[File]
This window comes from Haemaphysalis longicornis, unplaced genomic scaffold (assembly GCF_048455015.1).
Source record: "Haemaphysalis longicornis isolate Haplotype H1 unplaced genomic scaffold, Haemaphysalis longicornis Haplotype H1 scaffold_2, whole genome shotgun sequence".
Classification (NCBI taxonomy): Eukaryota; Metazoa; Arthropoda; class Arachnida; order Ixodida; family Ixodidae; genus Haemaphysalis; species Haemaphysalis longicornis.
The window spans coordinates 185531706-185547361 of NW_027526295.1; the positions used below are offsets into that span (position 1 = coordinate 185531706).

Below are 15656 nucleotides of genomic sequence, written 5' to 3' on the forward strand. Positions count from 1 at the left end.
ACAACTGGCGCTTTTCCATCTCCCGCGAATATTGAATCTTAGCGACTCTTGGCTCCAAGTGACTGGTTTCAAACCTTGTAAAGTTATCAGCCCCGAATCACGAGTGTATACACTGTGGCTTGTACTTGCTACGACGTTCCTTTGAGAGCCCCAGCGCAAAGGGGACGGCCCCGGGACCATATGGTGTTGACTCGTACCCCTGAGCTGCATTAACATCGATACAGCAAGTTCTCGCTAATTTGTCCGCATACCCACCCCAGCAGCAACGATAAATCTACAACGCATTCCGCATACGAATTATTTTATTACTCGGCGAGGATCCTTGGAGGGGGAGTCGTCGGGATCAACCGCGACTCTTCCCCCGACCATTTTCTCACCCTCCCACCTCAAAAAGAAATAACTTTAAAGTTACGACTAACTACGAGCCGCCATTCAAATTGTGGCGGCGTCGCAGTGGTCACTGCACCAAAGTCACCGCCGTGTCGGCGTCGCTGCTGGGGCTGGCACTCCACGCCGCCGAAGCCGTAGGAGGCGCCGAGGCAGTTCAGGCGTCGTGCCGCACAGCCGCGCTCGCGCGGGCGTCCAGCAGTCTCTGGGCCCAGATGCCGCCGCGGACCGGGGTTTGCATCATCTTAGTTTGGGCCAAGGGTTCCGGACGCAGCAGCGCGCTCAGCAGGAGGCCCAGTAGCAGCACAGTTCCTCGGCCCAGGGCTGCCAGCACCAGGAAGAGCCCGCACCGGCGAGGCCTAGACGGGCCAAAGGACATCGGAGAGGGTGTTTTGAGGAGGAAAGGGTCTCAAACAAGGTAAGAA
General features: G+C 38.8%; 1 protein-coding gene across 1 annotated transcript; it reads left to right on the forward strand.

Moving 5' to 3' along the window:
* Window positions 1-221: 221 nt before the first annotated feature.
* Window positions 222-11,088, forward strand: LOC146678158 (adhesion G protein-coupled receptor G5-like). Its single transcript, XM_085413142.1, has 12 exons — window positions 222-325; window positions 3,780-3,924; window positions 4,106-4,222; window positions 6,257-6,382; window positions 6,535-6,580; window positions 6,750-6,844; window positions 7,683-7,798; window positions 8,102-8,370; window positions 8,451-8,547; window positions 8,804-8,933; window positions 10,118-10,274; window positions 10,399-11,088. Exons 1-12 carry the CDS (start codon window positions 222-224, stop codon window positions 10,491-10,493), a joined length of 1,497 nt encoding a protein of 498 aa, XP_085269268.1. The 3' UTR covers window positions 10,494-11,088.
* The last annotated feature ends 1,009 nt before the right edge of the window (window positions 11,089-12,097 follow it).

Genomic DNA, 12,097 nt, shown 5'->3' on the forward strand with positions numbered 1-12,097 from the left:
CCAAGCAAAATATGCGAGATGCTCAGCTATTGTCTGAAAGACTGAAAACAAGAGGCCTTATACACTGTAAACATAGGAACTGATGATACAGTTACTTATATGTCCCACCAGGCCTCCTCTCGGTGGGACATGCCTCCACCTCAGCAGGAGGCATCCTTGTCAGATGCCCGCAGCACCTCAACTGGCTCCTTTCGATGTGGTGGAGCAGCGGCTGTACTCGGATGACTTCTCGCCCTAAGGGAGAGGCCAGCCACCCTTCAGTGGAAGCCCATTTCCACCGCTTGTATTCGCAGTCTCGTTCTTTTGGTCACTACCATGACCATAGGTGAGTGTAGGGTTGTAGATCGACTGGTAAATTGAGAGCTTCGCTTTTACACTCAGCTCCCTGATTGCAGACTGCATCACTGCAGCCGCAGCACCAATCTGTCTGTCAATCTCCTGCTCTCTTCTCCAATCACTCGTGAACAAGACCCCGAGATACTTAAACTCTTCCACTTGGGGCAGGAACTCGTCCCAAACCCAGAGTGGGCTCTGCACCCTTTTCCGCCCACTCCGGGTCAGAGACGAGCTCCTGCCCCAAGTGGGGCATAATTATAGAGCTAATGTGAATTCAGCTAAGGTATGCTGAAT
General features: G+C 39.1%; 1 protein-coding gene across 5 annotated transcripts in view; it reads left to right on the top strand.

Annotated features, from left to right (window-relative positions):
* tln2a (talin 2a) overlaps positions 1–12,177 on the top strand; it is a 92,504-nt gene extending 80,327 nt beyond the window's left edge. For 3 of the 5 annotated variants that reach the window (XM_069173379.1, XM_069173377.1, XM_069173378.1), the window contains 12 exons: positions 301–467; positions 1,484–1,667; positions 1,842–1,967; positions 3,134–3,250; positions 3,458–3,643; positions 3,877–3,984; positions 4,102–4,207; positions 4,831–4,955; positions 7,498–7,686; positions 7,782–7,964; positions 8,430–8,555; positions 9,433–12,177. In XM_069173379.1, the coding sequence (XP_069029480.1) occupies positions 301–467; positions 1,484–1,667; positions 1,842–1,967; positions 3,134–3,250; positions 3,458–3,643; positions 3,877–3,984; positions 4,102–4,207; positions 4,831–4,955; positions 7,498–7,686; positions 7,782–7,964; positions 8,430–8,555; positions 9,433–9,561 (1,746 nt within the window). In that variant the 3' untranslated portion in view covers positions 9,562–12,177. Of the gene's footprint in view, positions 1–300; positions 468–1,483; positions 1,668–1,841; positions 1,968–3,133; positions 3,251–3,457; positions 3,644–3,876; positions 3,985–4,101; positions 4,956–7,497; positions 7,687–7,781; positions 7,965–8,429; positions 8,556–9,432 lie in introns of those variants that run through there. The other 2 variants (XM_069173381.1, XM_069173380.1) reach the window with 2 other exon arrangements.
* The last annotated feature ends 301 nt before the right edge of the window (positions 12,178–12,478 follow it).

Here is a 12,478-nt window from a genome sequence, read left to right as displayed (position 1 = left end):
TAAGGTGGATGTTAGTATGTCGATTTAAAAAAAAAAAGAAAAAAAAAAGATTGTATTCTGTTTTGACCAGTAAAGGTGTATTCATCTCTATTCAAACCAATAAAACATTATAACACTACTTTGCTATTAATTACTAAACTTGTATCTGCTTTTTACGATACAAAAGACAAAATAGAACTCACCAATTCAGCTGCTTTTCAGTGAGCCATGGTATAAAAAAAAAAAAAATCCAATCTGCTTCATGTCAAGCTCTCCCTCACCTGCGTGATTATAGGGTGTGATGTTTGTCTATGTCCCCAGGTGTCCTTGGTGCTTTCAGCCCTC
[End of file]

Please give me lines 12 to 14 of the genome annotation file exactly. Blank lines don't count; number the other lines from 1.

Genomic DNA, 12,097 nt, shown 5'->3' on the forward strand with positions numbered 1-12,097 from the left:
CCAAGCAAAATATGCGAGATGCTCAGCTATTGTCTGAAAGACTGAAAACAAGAGGCCTTATACACTGTAAACATAGGAACTGATGATACAGTTACTTATATGTCCCACCAGGCCTCCTCTCGGTGGGACATGCCTCCACCTCAGCAGGAGGCATCCTTGTCAGATGCCCGCAGCACCTCAACTGGCTCCTTTCGATGTGGTGGAGCAGCGGCTGTACTCGGATGACTTCTCGCCCTAAGGGAGAGGCCAGCCACCCTTCAGTGGAAGCCCATTTCCACCGCTTGTATTCGCAGTCTCGTTCTTTTGGTCACTACCATGACCATAGGTGAGTGTAGGGTTGTAGATCGACTGGTAAATTGAGAGCTTCGCTTTTACACTCAGCTCCCTGATTGCAGACTGCATCACTGCAGCCGCAGCACCAATCTGTCTGTCAATCTCCTGCTCTCTTCTCCAATCACTCGTGAACAAGACCCCGAGATACTTAAACTCTTCCACTTGGGGCAGGAACTCGTCCCAAACCCAGAGTGGGCTCTGCACCCTTTTCCGCCCACTCCGGGTCAGAGACGAGCTCCTGCCCCAAGTGGGGCATAATTATAGAGCTAATGTGAATTCAGCTAAGGTATGCTGAAT
General features: G+C 39.1%; 1 protein-coding gene across 5 annotated transcripts in view; it reads left to right on the top strand.